In the parable of the sower, some seeds fell on the thorny soil and others fell on the rocky soil. The seeds flourished for some time and grew. But they didn’t grow enough to bear fruit. Those in the thorny soil were choked up by thorns - like how weeds grow faster than plants in a garden bed, taking up all the nutrients, space, and water - effectively choking up and killing the plants. There are those who hear the gospel, but the things of the world crowd it out. They may even be in church for awhile, or have grow up in church hearing the gospel - but they fall away because of 3 things - the cares of the world (how hard life is), riches (how good life is), and pleasures (how exciting life is). It is true, for those who don’t treasure the gospel, the Christian life is not attractive enough. Christ is not sweet enough. He is not worth suffering or denying self for. 

Those in rocky soil grow but lack water because they lack soil. So they wither away when the sun comes up. Some have a belief that’s not genuine. It’s emotional - they hear and receive the Word with joy. They believe for a while. But in time of testing they fall away. Now, this does not refer to genuine faith. Saving or true faith is not just an emotional or intellectual faith. Our catechism says that true faith is a sure knowledge and a firm confidence. In other words, there’s fake faith - one that is just intellectual or emotional without firm confidence. No root - as Jesus said. That’s why they fell away. How? Some do it by sinning grievously and impenitently. If there’s no true faith, there’s no change. The still love to sin. And they will.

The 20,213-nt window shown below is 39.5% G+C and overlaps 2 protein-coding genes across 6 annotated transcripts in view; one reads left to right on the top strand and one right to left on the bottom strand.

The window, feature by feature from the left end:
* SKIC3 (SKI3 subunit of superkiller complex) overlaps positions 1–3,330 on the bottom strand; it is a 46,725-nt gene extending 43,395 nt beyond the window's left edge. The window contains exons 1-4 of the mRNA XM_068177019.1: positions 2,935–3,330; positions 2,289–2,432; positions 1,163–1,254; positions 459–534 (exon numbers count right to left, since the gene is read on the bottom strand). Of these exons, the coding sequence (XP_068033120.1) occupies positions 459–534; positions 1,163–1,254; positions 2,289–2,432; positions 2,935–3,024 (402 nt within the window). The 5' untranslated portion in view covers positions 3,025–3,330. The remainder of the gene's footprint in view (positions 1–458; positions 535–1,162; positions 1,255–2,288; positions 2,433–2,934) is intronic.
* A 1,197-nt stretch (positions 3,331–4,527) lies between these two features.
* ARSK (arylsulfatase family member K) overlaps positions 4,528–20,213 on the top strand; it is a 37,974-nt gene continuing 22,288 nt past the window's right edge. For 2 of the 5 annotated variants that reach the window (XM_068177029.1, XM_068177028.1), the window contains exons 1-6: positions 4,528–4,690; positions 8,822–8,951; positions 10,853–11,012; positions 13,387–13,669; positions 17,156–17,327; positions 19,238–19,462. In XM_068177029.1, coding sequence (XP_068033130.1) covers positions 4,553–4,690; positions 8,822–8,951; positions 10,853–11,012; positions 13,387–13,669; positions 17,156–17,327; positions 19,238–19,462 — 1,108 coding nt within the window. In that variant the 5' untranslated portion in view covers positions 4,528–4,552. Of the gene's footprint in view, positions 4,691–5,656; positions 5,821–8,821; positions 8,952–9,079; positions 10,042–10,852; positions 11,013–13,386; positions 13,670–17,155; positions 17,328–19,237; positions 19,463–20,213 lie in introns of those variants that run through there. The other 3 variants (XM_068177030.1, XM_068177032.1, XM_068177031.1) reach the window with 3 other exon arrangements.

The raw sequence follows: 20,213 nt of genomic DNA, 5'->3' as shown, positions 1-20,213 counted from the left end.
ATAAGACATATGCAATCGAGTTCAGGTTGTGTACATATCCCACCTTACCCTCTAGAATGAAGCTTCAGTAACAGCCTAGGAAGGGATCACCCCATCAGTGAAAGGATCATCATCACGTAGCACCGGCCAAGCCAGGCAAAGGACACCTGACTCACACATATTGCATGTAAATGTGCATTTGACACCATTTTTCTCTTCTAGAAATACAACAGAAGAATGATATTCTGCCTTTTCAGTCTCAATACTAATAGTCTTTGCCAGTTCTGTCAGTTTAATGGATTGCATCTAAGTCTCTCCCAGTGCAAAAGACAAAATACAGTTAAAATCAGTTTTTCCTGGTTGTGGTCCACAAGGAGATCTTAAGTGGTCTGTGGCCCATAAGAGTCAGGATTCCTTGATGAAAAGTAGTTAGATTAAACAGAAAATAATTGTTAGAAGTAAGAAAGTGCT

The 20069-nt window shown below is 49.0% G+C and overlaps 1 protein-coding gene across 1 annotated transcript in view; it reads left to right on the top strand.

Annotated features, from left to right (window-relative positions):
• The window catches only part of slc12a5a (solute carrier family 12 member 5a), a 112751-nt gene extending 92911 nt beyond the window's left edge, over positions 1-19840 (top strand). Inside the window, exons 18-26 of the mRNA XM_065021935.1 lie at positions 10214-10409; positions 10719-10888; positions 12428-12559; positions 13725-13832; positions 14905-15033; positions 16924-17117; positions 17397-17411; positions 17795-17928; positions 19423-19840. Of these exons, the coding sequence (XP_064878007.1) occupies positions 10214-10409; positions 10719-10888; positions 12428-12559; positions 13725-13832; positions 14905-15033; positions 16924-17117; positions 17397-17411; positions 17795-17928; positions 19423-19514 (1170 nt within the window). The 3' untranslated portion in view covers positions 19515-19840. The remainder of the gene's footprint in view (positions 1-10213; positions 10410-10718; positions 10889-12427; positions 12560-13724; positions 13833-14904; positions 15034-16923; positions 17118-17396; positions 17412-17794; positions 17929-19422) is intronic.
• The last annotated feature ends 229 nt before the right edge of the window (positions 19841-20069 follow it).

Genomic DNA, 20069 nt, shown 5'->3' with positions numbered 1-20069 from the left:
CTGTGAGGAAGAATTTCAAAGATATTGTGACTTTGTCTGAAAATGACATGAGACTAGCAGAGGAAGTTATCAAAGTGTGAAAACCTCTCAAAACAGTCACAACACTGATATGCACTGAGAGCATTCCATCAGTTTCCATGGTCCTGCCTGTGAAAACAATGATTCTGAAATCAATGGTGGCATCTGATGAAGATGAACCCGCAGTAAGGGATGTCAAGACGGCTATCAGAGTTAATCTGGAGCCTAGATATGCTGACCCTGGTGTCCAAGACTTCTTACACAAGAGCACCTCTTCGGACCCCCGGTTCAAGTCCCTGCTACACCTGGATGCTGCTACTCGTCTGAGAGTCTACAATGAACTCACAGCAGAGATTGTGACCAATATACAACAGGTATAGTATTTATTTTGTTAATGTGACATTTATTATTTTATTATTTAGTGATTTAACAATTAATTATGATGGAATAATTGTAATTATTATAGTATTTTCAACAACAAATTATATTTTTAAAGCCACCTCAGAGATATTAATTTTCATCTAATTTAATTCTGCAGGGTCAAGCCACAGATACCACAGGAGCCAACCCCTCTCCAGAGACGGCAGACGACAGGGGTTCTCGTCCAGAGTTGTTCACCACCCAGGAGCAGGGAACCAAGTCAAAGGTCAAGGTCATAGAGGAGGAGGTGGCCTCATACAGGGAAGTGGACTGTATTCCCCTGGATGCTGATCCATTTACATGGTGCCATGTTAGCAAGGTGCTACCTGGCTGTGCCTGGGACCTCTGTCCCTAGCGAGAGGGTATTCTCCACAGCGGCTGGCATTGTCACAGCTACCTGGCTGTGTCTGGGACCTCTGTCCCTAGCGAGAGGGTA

We see that in the Corinthian church. One member was involved in sin. And that’s not surprising - Christians fall into sin. But when we sins, we will repent. But sadly, there was no repentance here. There was open sin. Verse 1 says - “It is reported commonly that there is fornication among you, and such fornication as is not so much as named among the Gentiles, that one should have his father's wife.” Paul was a distance away but he knew because it was commonly reported. And the sin was gross fornication. A church member was having relations with his father’s wife. And he was not remorseful. We see this in the phrase – “that one should have his father's wife.”  It doesn’t say had. It’s in the present tense. And because it was commonly reported, it was ongoing for awhile. There was no repentance or fleeing from sin.